cycle of grief, loss, and dissappointmnet

Cycle of Grief: Causes, Stages, & Symptoms

Grief is not just an emotional cycle felt at death; it also occurs with extreme disappointment. Grief is a natural response to loss. It’s the emotional “cycle” we feel when something or someone we love is taken away. Grief affects people of all ages, but it is extremely traumatic and difficult for children to process. Grief comes in a cycle of emotions of shock, denial, anger, bargaining, depression, reflection, and acceptance. Experiencing these emotions is impossible to avoid, and we will all experience loss at some point. Children especially need understanding and support through their complex and confusing cycle of grief. When the loss is fresh or the trauma is retouched, we will go through this cycle multiple times daily. Over time, the cycle frequency will reduce, but the emotions will remain for extensive lengths of time.

Causes of Grief

  • Death of a relative or friend
  • Serious illness of self or loved one
  • Relationship breakup
  • Divorce or Separation
  • Loss of trust
  • Miscarriage/infertility/abortion
  • Significant life or lifestyle changes
  • Major relational conflicts
  • Survivor’s Guilt
  • Accident
  • Loss or displacement of home
  • Loss of physical ability/mobility
  • Loss of financial security
  • Loss of a close friend
  • Loss of a job/career/business/dream
  • Loss of a sentimental item
  • Loss of a pet
  • Incarceration of a loved one Severe disappointment

During anniversaries, holidays, or new disappointments, these losses can take an extra toll on the emotional condition of those we love. Often, people will cycle through all seven emotions many times a day when their pain is elevated. Knowing how to identify this cycle of grief is imperative to an empathetic response that “weeps with those who weep” (Rom 12:5). Here are some excerpts from a new social awareness training, “Steps to Innovative Interactions” our team has been helping Rising Steps with.

The Cycle of Grief & Loss
©2023 Rising Steps – Used with Permission



People in shock have minimal expressions or emotions. Causing numbness and a self-protective detachment from feelings. It is unavoidable, and some people have a more significant shock reaction than others, depending on the circumstances and if the loss is sudden. Sometimes, people in shock will act normally without any emotion despite the devastating circumstances because the reality of the news hasn’t sunk in yet.


Many people experience denial during grief; they know something has happened, but it doesn’t feel real. Sometimes it is described as having brain fog and can include poor concentration, forgetfulness, sleeplessness or sleepiness, no motivation, or an inability to make decisions.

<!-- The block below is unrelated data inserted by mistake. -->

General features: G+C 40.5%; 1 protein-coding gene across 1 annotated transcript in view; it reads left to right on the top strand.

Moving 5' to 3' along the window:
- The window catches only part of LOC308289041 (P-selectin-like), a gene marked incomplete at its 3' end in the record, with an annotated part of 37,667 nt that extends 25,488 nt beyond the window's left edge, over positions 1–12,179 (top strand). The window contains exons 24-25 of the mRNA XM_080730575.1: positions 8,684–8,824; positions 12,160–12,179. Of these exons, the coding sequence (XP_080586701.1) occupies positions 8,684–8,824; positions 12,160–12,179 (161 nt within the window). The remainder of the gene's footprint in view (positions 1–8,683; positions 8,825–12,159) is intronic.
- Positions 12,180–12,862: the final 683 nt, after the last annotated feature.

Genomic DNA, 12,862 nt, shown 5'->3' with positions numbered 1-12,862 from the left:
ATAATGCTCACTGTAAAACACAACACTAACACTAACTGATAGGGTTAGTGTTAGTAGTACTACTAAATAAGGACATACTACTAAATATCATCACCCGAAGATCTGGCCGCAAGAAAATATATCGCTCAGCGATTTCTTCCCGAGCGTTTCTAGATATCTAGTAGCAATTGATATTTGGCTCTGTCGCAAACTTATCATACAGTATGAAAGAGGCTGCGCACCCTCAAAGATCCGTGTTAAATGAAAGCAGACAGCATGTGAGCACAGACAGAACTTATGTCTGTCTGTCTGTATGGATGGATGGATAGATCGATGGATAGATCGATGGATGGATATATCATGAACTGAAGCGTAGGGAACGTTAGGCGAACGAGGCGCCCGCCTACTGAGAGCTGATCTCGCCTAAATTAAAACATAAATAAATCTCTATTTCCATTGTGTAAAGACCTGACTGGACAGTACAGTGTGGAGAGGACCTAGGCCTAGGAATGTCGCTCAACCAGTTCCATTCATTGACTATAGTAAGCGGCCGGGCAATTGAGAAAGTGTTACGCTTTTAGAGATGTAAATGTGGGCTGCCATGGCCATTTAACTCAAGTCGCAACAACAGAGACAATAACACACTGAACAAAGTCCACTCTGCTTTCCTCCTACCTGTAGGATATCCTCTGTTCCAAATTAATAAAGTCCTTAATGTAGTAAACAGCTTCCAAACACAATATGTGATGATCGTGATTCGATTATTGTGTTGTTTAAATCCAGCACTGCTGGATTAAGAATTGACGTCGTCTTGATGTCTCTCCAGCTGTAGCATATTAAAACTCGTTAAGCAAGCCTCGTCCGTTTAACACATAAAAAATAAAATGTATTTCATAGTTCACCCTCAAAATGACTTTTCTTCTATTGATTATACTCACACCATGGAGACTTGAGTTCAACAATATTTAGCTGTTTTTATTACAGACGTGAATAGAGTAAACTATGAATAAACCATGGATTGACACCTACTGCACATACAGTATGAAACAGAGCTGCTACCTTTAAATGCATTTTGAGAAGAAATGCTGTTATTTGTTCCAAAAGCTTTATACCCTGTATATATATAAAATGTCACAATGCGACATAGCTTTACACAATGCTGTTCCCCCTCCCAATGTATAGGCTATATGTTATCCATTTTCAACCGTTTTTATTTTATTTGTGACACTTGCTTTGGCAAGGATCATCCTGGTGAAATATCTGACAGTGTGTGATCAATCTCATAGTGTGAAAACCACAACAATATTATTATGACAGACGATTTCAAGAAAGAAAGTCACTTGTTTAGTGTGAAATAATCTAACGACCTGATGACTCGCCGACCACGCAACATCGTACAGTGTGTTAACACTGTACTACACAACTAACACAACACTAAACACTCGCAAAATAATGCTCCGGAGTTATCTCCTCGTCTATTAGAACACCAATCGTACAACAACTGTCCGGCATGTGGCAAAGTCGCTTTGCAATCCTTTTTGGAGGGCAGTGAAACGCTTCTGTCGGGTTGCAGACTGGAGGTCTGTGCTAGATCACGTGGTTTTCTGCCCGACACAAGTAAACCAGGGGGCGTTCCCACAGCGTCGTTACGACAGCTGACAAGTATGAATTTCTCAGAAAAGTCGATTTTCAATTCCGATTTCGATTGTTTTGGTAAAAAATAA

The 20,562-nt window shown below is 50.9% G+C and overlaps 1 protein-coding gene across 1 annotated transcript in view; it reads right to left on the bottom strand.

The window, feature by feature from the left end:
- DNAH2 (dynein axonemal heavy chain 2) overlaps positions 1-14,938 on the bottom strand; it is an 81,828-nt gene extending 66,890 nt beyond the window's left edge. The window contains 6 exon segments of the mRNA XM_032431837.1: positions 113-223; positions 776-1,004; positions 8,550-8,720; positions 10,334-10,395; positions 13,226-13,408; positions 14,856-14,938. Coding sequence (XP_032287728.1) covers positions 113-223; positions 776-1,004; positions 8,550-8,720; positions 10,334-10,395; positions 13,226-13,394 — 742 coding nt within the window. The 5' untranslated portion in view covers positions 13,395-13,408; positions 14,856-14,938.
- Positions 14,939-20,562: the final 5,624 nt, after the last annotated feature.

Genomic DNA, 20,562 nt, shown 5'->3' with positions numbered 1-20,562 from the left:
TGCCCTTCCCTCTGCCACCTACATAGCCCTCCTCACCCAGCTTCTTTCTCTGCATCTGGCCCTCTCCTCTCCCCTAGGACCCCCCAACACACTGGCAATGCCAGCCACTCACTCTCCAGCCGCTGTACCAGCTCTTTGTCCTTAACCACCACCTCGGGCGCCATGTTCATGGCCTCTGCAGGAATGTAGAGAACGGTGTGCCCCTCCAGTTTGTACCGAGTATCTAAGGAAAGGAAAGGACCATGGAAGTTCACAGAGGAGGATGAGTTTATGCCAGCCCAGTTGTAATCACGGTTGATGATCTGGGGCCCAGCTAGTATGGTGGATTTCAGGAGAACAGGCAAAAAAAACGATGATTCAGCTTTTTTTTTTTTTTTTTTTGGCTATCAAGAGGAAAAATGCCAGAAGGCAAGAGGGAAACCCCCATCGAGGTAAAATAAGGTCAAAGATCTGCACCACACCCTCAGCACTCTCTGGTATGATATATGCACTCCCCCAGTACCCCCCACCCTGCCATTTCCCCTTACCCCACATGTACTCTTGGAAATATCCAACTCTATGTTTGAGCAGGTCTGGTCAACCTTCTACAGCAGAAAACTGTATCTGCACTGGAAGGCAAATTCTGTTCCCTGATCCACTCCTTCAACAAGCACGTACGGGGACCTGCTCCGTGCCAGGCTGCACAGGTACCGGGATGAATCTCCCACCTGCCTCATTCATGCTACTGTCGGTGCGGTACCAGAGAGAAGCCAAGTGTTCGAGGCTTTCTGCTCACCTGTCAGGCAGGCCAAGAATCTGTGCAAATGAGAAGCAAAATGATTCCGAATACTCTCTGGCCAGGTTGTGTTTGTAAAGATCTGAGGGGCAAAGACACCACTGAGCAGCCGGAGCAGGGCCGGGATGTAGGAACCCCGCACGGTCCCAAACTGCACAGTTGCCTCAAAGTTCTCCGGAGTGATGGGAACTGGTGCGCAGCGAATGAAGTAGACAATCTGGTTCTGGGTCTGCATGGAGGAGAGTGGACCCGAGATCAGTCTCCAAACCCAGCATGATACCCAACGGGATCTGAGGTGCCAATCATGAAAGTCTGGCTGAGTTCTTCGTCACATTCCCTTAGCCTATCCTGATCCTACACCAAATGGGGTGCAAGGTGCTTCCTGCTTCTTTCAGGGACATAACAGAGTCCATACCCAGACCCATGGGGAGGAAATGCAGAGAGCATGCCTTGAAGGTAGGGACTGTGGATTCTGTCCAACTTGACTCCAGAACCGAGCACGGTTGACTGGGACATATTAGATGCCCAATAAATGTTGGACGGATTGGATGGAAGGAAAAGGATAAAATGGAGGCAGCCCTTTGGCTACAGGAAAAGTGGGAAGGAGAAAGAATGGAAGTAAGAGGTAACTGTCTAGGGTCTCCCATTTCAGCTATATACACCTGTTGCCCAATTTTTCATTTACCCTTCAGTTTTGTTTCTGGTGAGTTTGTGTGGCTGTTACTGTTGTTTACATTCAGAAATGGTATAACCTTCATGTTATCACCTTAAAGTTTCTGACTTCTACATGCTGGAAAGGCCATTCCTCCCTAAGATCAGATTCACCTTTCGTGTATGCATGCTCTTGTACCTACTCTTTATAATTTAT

Many people feel robbed because of their losses, and this causes them to feel anger or fear. Anger and fear are closely intertwined emotions and can be easily mistaken for one another. Feeling anger during a loss is normal. Despite being common, people often feel embarrassed and try to hide their grief and anger. The complexity of anger is that some people who don’t practice empathy will minimize or demonize individuals who are angry. A trusted and empathetic friend is the best to vent your anger to.


Grief causes bargaining by making promises to yourself, God, or others, asking for a chance to put things right. Often a sense of helplessness and hopelessness causes our thoughts to be consumed with, What if?


The complex mixture of emotions in grief often produces deep feelings of depression, isolation, and anxiety. A confusing mess of emotions causes many to check out emotionally and sink into a deep depression because the reality is too much to handle.


Reflection is looking honestly at the full depth of the loss. Reflection is the most honest look at the reality of the situation. True grief cannot occur without reflection. Those who stuff their emotions and don’t reflect on the magnitude of the loss and the situation will find themselves in an intense cycle of grief much longer with much more intense emotions. Reflection is a key component of healthy processing loss.


Acceptance is about realizing you can’t change the circumstances but can move on. It means acknowledging the facts of the situation and realizing you cannot change it.

Symptoms of Grief

  • Irritability
  • Numbness
  • Bitterness
  • Detachment
  • Inability to show joy
  • Problems in accepting reality
  • Losing the sense of purpose
  • Lack of trust Forgetfulness
  • Lack of concentration
  • Sleeplessness
  • Lack of motivation
  • Repetitive thoughts
  • Inability to make a decision
  • Shut down emotionally
  • Isolating themselves
  • Poor hygiene or physical care
  • Minimal Communication

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